Blepharitis

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A.D.A.M. Medical Encyclopedia. Atlanta (GA): A.D.A.M.; 2011.

A.D.A.M. Medical Encyclopedia.

Blepharitis

Eyelid inflammation
Last reviewed: August 3, 2010.

Blepharitis is inflammation of the eyelash follicles, along the edge of the eyelid.

Causes, incidence, and risk factors

Blepharitis is caused by an overgrowth of the bacteria that is normally found on the skin. It is usually due to seborrheic dermatitis or a bacterial infection. Both may occur at the same time.

The cause is overgrowth of the bacteria that is normally found on the skin.

Allergies and lice that affects the eyelashes may also cause blepharitis, although these causes are less common.

People who have blepharitis have too much oil being produced by the glands near the eyelid. This allows bacteria normally found on the skin to overgrow.

Blepharitis may be linked to repeated styes and chalazia. You are more likely to develop this condition if you have seborrheic dermatitis of the face or scalp, rosacea, lice, and allergies.

Symptoms

The eyelids appear red and irritated, with scales that stick to the base of the eyelashes. The eyelids may be:

  • Crusty
  • Reddened
  • Swollen
  • Itching
  • Burning

You may feel like you have sand or dust in your eye when you blink. Sometimes, the eyelashes may fall out.

Signs and tests

An examination of the eyelids during an eye examination is usually enough to diagnose blepharitis.

Treatment

Careful daily cleansing of the edges of the eyelids helps remove the skin oils that cause the bacteria to overgrow. Your health care provider might recommend using baby shampoo or special cleansers. Antibiotic ointments may also be helpful.

Expectations (prognosis)

The likely outcome is good with treatment. Continued attention to lid cleanliness may be required to prevent repeated problems. Continued treatment will typically make the eyes less red and more comfortable.

Complications

  • Styes
  • Chalazia
  • Injury to the eye tissue (corneal ulcer) from irritation
  • Inflammation of the surface of the eye (conjunctivitis)
  • Loss of eyelashes
  • Scarring of the eyelids

Calling your health care provider

Call for an appointment with your health care provider if symptoms worsen or do not improve after careful cleansing of the eyelids for several days.

Prevention

Cleaning eyelids carefully will help prevent blepharitis. If a specific skin condition is present, it should be treated.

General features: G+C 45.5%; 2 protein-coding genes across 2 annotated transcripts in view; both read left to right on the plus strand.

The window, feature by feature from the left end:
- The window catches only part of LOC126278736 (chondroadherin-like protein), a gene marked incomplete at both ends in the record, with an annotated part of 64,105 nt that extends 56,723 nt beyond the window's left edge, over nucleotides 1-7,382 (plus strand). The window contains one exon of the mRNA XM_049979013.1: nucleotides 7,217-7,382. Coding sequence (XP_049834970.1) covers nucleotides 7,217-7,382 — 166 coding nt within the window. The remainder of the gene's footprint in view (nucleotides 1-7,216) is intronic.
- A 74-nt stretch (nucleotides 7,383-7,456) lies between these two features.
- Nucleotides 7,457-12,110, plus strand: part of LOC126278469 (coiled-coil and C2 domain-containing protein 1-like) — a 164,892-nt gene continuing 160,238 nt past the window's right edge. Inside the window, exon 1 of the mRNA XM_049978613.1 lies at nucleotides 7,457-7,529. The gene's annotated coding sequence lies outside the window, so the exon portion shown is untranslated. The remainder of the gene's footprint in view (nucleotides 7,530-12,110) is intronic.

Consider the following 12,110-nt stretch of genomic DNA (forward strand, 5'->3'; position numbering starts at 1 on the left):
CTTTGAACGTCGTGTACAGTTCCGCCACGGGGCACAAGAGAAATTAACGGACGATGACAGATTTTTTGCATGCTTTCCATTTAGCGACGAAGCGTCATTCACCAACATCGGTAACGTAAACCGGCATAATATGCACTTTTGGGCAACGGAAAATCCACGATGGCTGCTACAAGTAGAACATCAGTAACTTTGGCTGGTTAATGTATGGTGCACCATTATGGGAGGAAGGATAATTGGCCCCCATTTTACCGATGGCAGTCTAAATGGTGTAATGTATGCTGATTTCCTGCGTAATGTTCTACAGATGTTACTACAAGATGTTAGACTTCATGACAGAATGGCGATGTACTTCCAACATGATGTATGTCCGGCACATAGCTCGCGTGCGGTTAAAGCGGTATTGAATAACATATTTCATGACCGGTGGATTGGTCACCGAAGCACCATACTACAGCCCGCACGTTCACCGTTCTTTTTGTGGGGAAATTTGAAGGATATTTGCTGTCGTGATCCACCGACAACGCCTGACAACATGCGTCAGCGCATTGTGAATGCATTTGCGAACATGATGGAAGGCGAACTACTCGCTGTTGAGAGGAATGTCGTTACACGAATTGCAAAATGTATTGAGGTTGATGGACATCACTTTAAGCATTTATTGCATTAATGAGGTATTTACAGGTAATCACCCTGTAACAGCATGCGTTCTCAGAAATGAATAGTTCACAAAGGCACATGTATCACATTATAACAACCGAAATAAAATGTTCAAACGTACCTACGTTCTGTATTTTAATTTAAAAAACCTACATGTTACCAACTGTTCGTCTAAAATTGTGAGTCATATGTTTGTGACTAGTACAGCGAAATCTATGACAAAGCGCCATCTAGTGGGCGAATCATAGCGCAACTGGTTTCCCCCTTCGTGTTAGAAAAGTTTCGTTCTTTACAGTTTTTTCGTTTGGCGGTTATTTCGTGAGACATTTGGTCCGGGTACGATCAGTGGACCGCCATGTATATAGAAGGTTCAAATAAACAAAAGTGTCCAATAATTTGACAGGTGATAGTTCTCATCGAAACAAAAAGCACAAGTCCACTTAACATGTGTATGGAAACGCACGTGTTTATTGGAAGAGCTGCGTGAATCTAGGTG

References

Ganatra JB, Goldstein MH. Blepharitis. In: Yanoff M, Duker JS, eds. Ophthalmology. 3rd ed. St. Louis, Mo: Mosby Elsevier; 2008:chap 4.4.
Review Date: 8/3/2010.

Reviewed by: Linda J. Vorvick, MD, Medical Director, MEDEX Northwest Division of Physician Assistant Studies, University of Washington, School of Medicine. Also reviewed by David Zieve, MD, MHA, Medical Director, A.D.A.M., Inc.

Figures

Eye

The eye is the organ of sight, a nearly spherical hollow globe filled with fluids (humors). The outer layer or tunic (sclera, or white, and cornea) is fibrous and protective. The middle tunic layer (choroid, ciliary body and the iris) is vascular. The innermost layer (the retina) is nervous or sensory. The fluids in the eye are divided by the lens into the vitreous humor (behind the lens) and the aqueous humor (in front of the lens). The lens itself is flexible and suspended by ligaments which allow it to change shape to focus light on the retina, which is composed of sensory neurons.

Review Date: 8/14/2012.

Reviewed by: Linda J. Vorvick, MD, Medical Director and Director of Didactic Curriculum, MEDEX Northwest Division of Physician Assistant Studies, Department of Family Medicine, UW Medicine, School of Medicine, University of Washington. Also reviewed by David Zieve, MD, MHA, Medical Director, A.D.A.M. Health Solutions, Ebix, Inc.

Blepharitis

Blepharitis is an inflammation of the lash follicles at the eyelid margins due to excess growth in lash follicles of bacteria normally present on the skin.

Review Date: 8/3/2010.

Reviewed by: Linda J. Vorvick, MD, Medical Director, MEDEX Northwest Division of Physician Assistant Studies, University of Washington, School of Medicine. Also reviewed by David Zieve, MD, MHA, Medical Director, A.D.A.M., Inc.

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